Books and imprints and publishing houses are categorised as “genre” (what most people like to read, boo!) and “literary” (what they like to read themselves, yay!). Mainstream press, prestigious review outlets and the academic canon all organize themselves around these industry values.
A saying in publishing claims that a writer can have popularity or prizes, but not both. Like most aphorisms, it has some truth in it but is not universally true. Art is always pluralistic, defying binaries and boundaries. Many critically acclaimed and prizewinning books of the past have faded into obscurity, while many titles initially categorised as commercial gained a level of reader regard that drew the critics in.
The point, for indie authors, is to know your personal values, particularly your core publishing value.

Publishing Values and Business Models

Once you've established your publishing values and framework, your choice of business model become clear. There are five main business models for authors:

  1. Exclusive Model
  2. Wide Model
  3. Rights Licensing Model
  4. Publisher Model
  5. Creator Model

Volume publishers may choose to use an exclusive or wide self-publishing model. Engagement publishers are more likely to choose a rights licensing or publisher model. And craft publishers often employ creator economy models with multiple income streams. But again, there are no rules, and indie authors are smashing it in a myriad of ways.

What that means for you is that you need to test, experiment, and explore to see what's right for you, your books, and your publishing business.


Find out more about this and how it all hangs together in my book, Creative Self-Publishing.

If you would like more support, including regular workshops and a weekly accountability group, find out more about my Creative Planning for Profit Program here.


Author: Orna Ross

Orna Ross is a bestselling and award-winning author of historical fiction and inspirational poetry, and a creativity facilitator. As founder-director of the Alliance of Independent Authors, she has been named one of The Bookseller’s Top 100 people in publishing. 


This Post Has 3 Comments
  1. Thanks for writing this, Orna.

    Writing-wise, I definitely fall into Camp Craft. I was a bit worried about indie publishing, since I’m not a fast writer, preferring to work with good critiquers and editors to develop the writing over several drafts before publication. For me, revisions are a major part of the fun of writing.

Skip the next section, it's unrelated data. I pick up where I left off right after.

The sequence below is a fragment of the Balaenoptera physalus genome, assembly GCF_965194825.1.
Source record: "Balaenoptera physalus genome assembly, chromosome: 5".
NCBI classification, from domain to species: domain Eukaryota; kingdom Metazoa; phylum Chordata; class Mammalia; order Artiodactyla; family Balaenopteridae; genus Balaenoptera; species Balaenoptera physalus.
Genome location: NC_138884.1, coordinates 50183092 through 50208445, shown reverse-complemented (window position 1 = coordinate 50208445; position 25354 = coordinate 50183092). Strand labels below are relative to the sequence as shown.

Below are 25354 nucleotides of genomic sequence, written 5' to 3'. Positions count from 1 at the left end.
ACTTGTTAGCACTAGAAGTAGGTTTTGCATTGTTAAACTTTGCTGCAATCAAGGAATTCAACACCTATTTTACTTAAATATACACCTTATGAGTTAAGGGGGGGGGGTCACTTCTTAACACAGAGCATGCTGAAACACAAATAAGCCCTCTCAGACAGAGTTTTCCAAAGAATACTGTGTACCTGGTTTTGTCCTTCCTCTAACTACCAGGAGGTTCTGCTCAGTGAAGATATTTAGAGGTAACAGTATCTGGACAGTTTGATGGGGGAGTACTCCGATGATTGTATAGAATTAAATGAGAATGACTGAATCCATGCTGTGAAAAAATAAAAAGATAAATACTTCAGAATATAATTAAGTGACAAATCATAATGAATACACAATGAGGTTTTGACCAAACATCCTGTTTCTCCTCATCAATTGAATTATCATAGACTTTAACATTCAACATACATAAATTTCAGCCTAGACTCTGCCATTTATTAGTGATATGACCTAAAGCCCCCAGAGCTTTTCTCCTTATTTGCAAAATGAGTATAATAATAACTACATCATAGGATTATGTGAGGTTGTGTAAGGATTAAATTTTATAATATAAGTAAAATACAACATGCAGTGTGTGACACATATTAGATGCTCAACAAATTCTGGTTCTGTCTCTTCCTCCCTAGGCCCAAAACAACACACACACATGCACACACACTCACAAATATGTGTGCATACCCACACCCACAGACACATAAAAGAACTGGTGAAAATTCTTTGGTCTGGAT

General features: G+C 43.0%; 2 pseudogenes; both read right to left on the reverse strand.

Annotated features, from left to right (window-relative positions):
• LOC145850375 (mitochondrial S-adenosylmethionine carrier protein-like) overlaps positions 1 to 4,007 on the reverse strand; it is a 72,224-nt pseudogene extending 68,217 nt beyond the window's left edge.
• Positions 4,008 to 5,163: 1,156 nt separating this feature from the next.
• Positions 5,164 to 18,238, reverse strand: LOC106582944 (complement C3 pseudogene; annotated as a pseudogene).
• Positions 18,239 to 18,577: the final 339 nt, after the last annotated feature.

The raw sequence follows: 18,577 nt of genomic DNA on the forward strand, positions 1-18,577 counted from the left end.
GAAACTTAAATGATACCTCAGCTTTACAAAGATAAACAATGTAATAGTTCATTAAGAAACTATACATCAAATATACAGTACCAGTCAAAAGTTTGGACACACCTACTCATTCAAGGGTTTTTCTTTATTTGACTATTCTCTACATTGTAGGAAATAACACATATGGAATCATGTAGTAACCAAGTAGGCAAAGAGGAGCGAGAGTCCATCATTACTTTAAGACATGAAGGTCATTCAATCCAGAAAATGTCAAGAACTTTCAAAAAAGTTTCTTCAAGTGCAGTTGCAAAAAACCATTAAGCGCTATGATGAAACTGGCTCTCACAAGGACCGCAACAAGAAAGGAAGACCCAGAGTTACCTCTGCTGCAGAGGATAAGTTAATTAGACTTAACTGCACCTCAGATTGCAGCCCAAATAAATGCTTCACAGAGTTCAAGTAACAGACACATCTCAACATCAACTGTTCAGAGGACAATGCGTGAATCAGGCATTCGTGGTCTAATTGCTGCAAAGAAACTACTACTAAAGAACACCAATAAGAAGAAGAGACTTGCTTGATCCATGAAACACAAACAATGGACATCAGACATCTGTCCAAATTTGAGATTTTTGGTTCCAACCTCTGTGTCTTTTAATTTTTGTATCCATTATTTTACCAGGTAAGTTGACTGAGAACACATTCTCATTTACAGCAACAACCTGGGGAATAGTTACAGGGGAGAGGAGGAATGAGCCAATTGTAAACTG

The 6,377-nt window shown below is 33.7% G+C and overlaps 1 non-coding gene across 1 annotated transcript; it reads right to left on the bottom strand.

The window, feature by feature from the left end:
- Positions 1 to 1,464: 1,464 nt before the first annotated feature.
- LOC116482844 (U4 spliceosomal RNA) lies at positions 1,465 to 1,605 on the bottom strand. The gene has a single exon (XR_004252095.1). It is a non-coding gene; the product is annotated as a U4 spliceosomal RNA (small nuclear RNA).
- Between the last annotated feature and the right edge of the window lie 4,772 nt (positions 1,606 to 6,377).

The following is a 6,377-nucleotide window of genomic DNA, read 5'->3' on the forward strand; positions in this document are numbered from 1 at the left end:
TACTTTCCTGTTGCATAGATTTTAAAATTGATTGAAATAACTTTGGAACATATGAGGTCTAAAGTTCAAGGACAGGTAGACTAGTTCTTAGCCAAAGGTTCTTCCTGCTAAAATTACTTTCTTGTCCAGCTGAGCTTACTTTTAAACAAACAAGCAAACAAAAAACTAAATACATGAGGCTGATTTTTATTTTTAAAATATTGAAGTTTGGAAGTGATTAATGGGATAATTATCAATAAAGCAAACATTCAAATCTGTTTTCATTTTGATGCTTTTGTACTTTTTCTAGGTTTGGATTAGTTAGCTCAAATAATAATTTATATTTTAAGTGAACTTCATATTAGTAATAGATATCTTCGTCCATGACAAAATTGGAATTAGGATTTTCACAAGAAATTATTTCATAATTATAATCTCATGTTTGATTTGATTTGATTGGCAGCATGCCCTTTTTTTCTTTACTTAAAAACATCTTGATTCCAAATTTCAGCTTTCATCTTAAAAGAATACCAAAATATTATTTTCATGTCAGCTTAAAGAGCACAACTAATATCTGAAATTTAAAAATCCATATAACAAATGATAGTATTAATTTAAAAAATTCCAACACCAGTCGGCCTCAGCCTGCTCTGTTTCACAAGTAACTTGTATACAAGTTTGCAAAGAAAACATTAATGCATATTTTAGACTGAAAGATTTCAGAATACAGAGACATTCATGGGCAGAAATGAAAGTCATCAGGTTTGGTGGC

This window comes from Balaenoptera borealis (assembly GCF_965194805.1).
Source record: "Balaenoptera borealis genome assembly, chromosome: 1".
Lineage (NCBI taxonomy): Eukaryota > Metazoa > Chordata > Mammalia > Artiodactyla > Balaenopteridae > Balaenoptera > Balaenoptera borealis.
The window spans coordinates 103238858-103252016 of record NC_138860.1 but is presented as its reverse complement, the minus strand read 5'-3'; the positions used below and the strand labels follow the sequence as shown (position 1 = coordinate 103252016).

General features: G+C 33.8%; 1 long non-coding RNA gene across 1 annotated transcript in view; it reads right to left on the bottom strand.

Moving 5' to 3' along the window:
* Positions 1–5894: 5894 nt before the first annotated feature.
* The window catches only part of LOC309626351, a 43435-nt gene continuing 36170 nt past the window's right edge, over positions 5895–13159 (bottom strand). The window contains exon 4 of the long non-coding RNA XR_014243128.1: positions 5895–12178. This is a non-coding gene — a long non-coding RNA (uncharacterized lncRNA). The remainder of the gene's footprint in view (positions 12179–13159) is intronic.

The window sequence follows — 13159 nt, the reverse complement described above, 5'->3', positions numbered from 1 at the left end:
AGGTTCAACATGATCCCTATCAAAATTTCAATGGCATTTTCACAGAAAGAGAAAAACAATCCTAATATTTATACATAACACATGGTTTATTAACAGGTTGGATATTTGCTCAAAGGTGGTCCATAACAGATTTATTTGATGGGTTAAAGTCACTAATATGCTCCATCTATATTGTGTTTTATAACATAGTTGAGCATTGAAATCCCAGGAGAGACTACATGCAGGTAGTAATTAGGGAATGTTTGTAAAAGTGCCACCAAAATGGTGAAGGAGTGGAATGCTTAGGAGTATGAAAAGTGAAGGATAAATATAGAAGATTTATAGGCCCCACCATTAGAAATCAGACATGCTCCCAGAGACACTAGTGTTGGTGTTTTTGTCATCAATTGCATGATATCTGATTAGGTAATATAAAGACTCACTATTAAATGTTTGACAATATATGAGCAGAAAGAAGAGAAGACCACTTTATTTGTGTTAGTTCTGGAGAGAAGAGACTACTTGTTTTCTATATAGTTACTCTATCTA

Interestingly, my blog and social media strategies are more engagement-based (I blog about children’s books as a children’s writer and create posts that are heavily slanted towards my gardens, where I grow my own food). I wouldn’t call myself ‘high-engagement’ but I’m definitely reader-focused in my approach, targeting an audience that’s likely to be interested in children’s books. My marketing strategies will probably more engagement-based, too.

    Thanks again for a very thoughtful article.

  2. I’m preparing to retire from a 20 year career as an Assistant Professor in Visual Communications at a community college. I have learned much about teaching, higher-education, producing, and I have things to say. I’m also a cartoonist and a web designer. That will fit into the mix somehow. Who doesn’t like a good cartoon?

    I love working with people, but the academic treadmill has left me no room for my own personal creativity. Why? Because I’m responsible for the design and development of 6 courses and teaching 10 classes in the school year. So, my time is taken… mostly. Next stop? Self-publishing. At this moment, I see myself as a creative and want a creator publishing model. Let’s see where life takes me.

  3. I think I’m in the craft category. I barely pulled off two books this year, I put a lot of time and money into editing and cover design. I have a small fan base from my fiction blog.

    I just have no desire to overcharge readers for my books. I also respect the work of writers in other the other categories.

    Thanks for writing this. It’s given me things to consider.